Münchener Post

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Münchener Post
Münchener Post.jpg
Political alignmentSocial Democrat
LanguageGerman language
Ceased publicationJanuary 1, 1933 (1933-01-01)

The Münchener Post (Engl. Munich Post) was a socialist newspaper published in Munich, Germany, from 1888 to 1933. The paper was notable for its decade-long campaign against Adolf Hitler and the Nazi Party before their accession to power. It was shut down by Hitler in March 1933 immediately after he became the Reich Chancellor.


The newspaper had been founded by the Bavarian Social Democratic Party, and its initial opposition to Hitler was based on ideological grounds, but quickly acquired a personal dimension both for the journalists involved and for Hitler himself.

In 1933, as part of the Nazi elimination of media opposition, they ordered the closure of a number of news outlets across Germany. All Socialist newspapers' buildings were taken over by the government. Writers and editors at the Münchener Post were arrested and imprisoned and its premises turned over to an S.A. squad who destroyed its offices and printing presses and burned its files.

"The Poison Kitchen"[edit]

The Poison Kitchen ("Giftküche") was the name Adolf Hitler gave to a group of journalists of the newspaper who were highly critical of Hitler and ran a series of extremely negative investigative exposés about Hitler in the 1920s and early 1930s, before Hitler came to power in Germany in 1933.[1]

Münchener Post closely followed Hitler and his party, exposing their crimes, internal intrigues, and scandals. Hitler considered the paper, which he called "the poison kitchen", one of his most vexing public adversaries, and it was the target of several libel actions taken by the Nazi Party. The Post wrote from a populist perspective, viewing Hitler and his party as a dangerous band of gangsters rather than as ideological enemies, or as a bona fide political movement at all.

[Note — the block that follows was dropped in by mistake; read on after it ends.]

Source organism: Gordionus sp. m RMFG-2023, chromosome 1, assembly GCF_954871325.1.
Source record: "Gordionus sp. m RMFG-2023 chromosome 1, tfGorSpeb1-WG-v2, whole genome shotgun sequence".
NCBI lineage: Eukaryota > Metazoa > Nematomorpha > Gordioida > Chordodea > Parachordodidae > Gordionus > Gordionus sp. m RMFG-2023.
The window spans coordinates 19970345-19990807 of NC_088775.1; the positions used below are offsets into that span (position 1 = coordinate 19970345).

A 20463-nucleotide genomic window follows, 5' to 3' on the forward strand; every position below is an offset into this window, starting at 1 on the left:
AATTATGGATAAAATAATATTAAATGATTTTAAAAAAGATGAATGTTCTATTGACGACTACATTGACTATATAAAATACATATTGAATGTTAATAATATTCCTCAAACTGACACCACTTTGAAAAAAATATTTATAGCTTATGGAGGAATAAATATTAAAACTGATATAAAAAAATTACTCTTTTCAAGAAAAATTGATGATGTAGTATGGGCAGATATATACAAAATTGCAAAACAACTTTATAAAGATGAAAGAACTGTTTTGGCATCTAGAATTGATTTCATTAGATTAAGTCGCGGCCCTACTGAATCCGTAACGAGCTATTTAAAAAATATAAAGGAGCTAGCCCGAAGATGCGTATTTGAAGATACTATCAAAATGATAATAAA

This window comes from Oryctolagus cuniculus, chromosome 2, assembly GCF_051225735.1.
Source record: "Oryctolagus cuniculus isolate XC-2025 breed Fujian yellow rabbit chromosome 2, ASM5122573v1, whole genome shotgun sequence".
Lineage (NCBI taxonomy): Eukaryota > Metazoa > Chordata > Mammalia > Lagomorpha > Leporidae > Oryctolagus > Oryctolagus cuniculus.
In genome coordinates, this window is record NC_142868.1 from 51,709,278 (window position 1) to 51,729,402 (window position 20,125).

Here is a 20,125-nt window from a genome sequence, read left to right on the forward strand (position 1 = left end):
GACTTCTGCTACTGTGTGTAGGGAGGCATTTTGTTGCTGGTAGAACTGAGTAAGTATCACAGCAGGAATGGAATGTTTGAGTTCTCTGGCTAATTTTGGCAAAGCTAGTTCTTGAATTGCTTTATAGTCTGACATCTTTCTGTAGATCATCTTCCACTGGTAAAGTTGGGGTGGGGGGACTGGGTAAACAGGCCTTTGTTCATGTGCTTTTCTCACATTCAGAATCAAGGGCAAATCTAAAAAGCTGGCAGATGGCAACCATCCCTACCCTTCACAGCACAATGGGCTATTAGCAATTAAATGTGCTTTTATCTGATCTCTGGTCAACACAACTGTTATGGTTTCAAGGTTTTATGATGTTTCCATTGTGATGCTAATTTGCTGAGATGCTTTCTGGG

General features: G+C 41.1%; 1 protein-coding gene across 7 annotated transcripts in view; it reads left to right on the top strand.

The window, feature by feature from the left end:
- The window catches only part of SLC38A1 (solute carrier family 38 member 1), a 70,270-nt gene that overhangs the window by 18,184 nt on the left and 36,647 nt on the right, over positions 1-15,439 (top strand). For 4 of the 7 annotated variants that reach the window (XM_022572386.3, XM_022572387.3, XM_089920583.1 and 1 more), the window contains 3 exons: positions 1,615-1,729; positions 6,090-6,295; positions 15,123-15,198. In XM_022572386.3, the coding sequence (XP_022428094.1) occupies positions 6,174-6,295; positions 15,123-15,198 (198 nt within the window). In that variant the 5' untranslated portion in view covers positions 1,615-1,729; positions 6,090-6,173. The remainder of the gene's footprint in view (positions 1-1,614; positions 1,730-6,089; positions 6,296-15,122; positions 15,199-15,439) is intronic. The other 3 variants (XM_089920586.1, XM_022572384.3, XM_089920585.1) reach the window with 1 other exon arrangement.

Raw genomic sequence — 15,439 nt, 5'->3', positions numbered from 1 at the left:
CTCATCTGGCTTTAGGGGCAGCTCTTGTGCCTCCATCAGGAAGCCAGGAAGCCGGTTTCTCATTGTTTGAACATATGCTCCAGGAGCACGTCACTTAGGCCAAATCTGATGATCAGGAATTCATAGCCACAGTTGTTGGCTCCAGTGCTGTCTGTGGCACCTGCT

Ron Rosenbaum writes in his 1998 book about The Poison Kitchen:

"Their duel with Hitler lasted a dozen years and produced some of the sharpest, most penetrating insights into his character, his mind and method, then or since. Much of their work has been forgotten, but not much has been surpassed. And, as the name Poison Kitchen suggests, they succeeded in getting under Hitler's skin ...."[2]

The Poison Kitchen group became one of the few early warning voices regarding the dangers posed by the rise of the Nazi Party, although their warnings went largely unheeded at the time.

When Hitler finally came to power in 1933, The Munich Post offices were subject to a final ransacking by the S.A. on March 9, 1933 and all the members of the paper were imprisoned in concentration camps.[3] The very street address was stricken from the map and remains so to this day.

The Poison Kitchen group included Martin Gruber [de], Erhard Auer, Edmund Goldschagg [de], and Julius Zerfaß, and others. Goldschagg later co-founded the Süddeutsche Zeitung.[4]

Historical research[edit]

Very little had ever been written about the Münchener Post until 1998 when American journalist Ron Rosenbaum published his book Explaining Hitler: The Search for the Origins of His Evil. Rosenbaum considers "the running battle between Hitler and the courageous reporters and editors of the Post...one of the great unreported dramas in the history of journalism", and challenges contemporary journalists to do justice to the "men who brought so much honor to the profession with their courage and investigative zeal" (Rosenbaum 37, 58).

In 2018, National Geographic produced a documentary entitled Schlagzeilen gegen Hitler (English: Headlines against Hitler), documenting the struggle of the newspaper against Hitler and the Nazi Party.[4]


  1. ^ Ron Rosenbaum. Explaining Hitler: The Search for the Origins of His Evil. Random House. 1998. ISBN 978-0-679-43151-0
  2. ^ Excerpts: Explaining Hitler: The Search for the Origins of His Evil. Columbia Journalism Review. Sep/Oct 1998. Accessed July 5, 2008.[dead link]
  3. ^ Twogood, Sara (2002). "The Munich Post: Its undiscovered effects on Hitler". Portrayals of Hitler Project (by Harold Marcuse) proseminar. UCSB. Retrieved November 1, 2012.
  4. ^ a b Käppner, Joachim (2018-05-03). "Die Zeitung, die Hitler hasste". Süddeutsche Zeitung (in German). ISSN 0174-4917. Retrieved 2018-05-04.
  • Silvia Bittencourt (2013). A Cozinha Venenosa - Um Jornal contra Hitler. São Paulo, Brazil: Editora Três Estrelas. ISBN 978-85-65339-15-5.

Further reading[edit]

External links[edit]